Gene-culture interaction: Oxytocin receptor polymorphism (oxtr) and emotion regulation

Heejung S. Kim, David K. Sherman, Taraneh Mojaverian, Joni Y. Sasaki, Jinyoung Park, Eunkook M. Suh, Shelley E. Taylor

Research output: Contribution to journalArticlepeer-review

108 Scopus citations


Research has demonstrated that certain genotypes are expressed phenotypically in different forms depending on the social environment. To examine sensitivity to cultural norms regarding emotion regulation, we explored the expression of the oxytocin receptor polymorphism (OXTR) rs53576, a gene previously related to socioemotional sensitivity, in conjunction with cultural norms. Emotional suppression is normative in East Asian cultures but not in American culture. Consequently, we predicted an interaction of Culture and OXTR in emotional suppression. Korean and American participants completed assessments of emotion regulation and were genotyped for OXTR. We found the predicted interaction: Among Americans, those with the GG genotype reported using emotional suppression less than those with the AA genotype, whereas Koreans showed the opposite pattern. These findings suggest that OXTR rs53576 is sensitive to input from cultural norms regarding emotion regulation. These findings also indicate that culture is a moderator that shapes behavioral outcomes associated with OXTR genotypes.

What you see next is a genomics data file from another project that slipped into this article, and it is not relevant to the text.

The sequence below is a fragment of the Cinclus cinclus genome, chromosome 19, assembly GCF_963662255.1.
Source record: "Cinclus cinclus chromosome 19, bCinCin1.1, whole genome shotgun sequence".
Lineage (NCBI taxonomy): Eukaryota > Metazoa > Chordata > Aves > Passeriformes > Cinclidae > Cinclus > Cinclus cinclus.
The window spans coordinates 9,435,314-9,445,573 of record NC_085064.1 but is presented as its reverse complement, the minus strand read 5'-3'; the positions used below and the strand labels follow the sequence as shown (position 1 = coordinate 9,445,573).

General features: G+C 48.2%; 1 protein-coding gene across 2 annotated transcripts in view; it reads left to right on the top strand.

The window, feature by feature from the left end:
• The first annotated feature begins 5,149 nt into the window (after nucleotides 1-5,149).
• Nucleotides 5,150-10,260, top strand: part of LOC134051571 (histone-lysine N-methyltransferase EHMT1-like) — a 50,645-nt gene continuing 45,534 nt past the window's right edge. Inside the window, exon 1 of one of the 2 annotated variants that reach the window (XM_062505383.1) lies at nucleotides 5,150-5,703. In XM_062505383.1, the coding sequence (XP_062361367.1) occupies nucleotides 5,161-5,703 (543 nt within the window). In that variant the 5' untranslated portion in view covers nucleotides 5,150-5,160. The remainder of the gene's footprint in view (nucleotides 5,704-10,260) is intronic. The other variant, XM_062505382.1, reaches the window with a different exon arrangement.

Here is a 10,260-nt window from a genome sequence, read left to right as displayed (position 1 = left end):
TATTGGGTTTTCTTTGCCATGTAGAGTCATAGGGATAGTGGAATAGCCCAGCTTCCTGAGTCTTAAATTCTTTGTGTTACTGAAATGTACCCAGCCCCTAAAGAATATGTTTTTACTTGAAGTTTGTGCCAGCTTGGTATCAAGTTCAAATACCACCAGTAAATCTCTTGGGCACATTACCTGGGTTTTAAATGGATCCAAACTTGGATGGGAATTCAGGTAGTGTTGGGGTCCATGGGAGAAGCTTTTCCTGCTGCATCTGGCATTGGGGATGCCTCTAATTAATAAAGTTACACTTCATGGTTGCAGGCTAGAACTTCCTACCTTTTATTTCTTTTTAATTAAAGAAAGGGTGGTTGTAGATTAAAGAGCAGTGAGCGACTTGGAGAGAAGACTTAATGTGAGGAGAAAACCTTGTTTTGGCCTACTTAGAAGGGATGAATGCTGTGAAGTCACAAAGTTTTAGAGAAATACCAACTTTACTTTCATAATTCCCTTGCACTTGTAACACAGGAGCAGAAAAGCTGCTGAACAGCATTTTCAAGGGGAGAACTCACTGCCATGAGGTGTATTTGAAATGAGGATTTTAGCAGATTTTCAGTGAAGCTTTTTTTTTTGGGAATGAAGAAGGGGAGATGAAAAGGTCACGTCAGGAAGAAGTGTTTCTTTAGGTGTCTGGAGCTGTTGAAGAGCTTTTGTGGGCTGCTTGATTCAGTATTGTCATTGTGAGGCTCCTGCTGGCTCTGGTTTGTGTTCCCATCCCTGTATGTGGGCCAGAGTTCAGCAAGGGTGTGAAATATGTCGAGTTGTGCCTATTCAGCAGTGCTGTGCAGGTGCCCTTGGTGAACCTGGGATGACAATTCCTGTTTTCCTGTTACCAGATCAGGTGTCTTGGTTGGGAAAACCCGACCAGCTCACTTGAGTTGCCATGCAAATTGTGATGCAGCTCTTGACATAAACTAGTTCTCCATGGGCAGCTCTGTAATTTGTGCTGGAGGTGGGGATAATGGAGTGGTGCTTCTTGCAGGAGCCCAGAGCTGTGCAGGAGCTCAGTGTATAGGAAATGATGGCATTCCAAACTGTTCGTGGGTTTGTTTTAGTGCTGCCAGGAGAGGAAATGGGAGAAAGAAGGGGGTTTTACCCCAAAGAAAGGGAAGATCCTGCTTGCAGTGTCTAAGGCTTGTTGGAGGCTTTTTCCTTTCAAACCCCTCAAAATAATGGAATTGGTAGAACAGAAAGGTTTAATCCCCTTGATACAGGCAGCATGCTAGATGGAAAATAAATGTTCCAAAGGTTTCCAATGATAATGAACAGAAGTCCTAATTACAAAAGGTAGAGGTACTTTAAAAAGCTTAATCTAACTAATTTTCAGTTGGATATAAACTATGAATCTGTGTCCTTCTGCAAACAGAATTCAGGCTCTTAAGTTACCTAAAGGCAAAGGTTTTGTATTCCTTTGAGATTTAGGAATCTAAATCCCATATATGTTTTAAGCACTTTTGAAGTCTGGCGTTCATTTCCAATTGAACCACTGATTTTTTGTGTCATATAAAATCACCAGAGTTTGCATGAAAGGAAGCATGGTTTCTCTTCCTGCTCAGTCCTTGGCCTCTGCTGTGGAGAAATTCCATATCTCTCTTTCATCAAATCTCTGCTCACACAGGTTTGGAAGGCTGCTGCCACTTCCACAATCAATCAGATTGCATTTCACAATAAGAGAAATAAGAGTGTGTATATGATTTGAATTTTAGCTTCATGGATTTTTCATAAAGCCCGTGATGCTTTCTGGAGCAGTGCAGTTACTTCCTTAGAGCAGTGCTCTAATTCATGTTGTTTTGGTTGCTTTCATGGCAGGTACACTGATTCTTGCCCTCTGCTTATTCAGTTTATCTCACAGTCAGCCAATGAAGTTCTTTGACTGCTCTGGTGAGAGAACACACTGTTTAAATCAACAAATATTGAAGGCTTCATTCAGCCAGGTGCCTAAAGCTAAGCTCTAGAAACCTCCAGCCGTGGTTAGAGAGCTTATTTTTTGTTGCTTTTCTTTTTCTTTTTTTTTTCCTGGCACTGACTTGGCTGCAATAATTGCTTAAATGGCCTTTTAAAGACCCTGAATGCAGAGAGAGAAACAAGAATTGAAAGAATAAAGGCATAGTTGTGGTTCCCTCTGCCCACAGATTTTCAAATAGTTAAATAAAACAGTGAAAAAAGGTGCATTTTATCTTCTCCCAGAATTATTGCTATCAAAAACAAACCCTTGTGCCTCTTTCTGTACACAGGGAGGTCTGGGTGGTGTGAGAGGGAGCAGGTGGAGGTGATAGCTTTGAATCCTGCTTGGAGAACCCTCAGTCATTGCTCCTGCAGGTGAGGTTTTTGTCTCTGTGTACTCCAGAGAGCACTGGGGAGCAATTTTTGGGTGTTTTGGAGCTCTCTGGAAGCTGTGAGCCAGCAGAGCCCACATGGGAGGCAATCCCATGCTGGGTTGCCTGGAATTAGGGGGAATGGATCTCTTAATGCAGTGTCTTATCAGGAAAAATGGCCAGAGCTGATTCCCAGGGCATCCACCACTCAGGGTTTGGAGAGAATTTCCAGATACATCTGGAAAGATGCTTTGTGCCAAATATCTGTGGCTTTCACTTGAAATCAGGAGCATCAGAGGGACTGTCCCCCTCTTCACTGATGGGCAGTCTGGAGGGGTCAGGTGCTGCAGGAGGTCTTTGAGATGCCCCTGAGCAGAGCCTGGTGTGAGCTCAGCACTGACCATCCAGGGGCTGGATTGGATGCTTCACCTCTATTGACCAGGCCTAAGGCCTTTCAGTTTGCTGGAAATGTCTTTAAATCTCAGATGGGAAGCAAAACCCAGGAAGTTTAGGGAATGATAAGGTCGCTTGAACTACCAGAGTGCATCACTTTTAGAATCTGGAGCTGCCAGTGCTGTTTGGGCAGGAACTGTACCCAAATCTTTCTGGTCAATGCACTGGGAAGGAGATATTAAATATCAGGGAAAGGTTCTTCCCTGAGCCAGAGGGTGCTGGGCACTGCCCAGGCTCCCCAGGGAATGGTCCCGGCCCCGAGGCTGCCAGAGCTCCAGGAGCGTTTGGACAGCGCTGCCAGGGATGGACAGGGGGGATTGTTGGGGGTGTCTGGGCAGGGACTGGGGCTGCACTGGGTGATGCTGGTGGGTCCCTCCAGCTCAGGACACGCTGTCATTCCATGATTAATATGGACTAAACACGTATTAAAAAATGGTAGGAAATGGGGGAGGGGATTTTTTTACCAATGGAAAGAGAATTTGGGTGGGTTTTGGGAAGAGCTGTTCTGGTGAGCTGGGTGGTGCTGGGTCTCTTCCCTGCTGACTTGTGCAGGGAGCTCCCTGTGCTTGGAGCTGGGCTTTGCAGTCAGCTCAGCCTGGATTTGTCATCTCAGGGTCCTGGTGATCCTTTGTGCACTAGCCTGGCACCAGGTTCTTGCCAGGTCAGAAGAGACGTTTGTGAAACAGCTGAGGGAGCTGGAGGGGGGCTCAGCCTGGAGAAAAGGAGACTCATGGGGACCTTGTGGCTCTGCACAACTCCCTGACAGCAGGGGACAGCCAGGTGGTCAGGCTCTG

Original languageEnglish
Pages (from-to)665-672
Number of pages8
JournalSocial Psychological and Personality Science
Issue number6
StatePublished - Nov 2011

Bibliographical note

Funding Information:
The author(s) disclosed receipt of the following financial support for the research, authorship, and/or publication of this article: supported by National Science Foundation Human Social Dynamic Grants BCS-0729532.


  • OXTR
  • culture
  • emotion regulation
  • genetics


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